Oil rose above $96 a barrel on Tuesday, but the rally lacked conviction as traders predicted a quarrel between OPEC member Venezuela and US energy major Exxon Mobil would have limited impact.
London Brent crude rose 29 cents to $95.20 a barrel by 0944 GMT, while US crude was up 93 cents at $96.43.
Tuesday's modest rally extends four days of gains, but Monday's trading was subdued by a US public holiday and analysts said the market could struggle to head much higher. "We don't see how the current fundamental backdrop could justify an advance beyond the $98 mark," MF Global said in a daily report. <b1>
"Although Venezuela is still an issue, we think the market will have to start discounting the fact that this dispute is relatively ring-fenced for now."
Venezuelan President Hugo Chavez said on Sunday the state could sue Exxon for unpaid oil taxes and repeated threats to cut oil sales to the United States.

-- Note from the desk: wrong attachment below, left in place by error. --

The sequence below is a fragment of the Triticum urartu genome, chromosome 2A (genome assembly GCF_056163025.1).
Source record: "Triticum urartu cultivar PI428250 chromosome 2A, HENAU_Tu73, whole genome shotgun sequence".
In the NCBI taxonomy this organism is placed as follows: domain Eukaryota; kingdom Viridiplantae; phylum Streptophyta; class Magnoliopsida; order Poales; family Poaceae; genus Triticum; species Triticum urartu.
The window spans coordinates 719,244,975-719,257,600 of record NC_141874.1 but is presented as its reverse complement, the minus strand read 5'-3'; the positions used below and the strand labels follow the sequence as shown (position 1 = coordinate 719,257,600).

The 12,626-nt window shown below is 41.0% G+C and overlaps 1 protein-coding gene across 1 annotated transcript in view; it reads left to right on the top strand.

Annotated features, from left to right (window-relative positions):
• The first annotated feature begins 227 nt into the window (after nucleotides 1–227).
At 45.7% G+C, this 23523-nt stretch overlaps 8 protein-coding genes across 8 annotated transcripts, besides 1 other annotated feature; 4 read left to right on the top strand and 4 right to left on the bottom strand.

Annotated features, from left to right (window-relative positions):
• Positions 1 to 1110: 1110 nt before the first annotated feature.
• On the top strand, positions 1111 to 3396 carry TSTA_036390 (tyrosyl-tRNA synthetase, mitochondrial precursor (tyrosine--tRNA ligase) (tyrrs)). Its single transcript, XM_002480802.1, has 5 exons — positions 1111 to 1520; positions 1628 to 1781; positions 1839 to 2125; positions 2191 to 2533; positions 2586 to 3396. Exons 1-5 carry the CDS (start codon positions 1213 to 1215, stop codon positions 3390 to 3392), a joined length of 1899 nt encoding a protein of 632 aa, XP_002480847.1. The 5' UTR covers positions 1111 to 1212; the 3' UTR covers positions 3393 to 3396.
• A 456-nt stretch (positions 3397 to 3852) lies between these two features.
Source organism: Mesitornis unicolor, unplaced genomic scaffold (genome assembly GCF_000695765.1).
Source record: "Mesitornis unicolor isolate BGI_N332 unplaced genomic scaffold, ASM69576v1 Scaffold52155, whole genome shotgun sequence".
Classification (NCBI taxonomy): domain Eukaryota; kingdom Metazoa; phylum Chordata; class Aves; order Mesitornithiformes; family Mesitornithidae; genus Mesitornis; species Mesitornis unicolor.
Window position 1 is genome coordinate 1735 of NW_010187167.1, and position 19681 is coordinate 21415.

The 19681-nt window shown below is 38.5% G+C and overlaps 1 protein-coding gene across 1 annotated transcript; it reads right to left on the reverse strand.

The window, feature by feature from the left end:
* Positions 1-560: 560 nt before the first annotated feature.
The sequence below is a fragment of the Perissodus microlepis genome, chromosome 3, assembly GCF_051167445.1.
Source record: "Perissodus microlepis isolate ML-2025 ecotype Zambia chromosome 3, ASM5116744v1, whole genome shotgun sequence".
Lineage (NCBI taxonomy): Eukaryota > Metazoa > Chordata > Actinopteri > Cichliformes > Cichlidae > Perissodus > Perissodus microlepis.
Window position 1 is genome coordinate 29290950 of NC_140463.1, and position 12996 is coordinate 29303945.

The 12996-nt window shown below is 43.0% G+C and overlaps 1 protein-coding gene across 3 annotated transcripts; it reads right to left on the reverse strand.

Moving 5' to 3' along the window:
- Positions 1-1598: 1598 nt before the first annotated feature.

Exxon said it was still prepared to talk to Caracas about an amicable settlement. It has won court orders to freeze $12 billion in Venezuelan assets to ensure compensation for an oil project Chavez nationalised last year.
Concerns about supply disruption are offset by expectations a slowdown in the United States, the world's biggest oil consumer, could reduce oil demand.
OPEC meet on March 5
The Organization of the Petroleum Exporting Countries (OPEC) will meet on March 5 in Vienna to assess how much oil the market needs. Ministers so far have signalled they will keep supplies steady or even cut them.
OPEC President Chakib Khelil told Reuters on Monday "production is not going to increase -- it will either decrease or be stable".
Regardless of fundamentals of supply and demand, technical analysts, who predict future price moves on the basis of interpretation of charts, say the market is unlikely to move much higher for now. "Most complexes are approaching key resistance points and could be vulnerable to a modest pullback," MF Global said.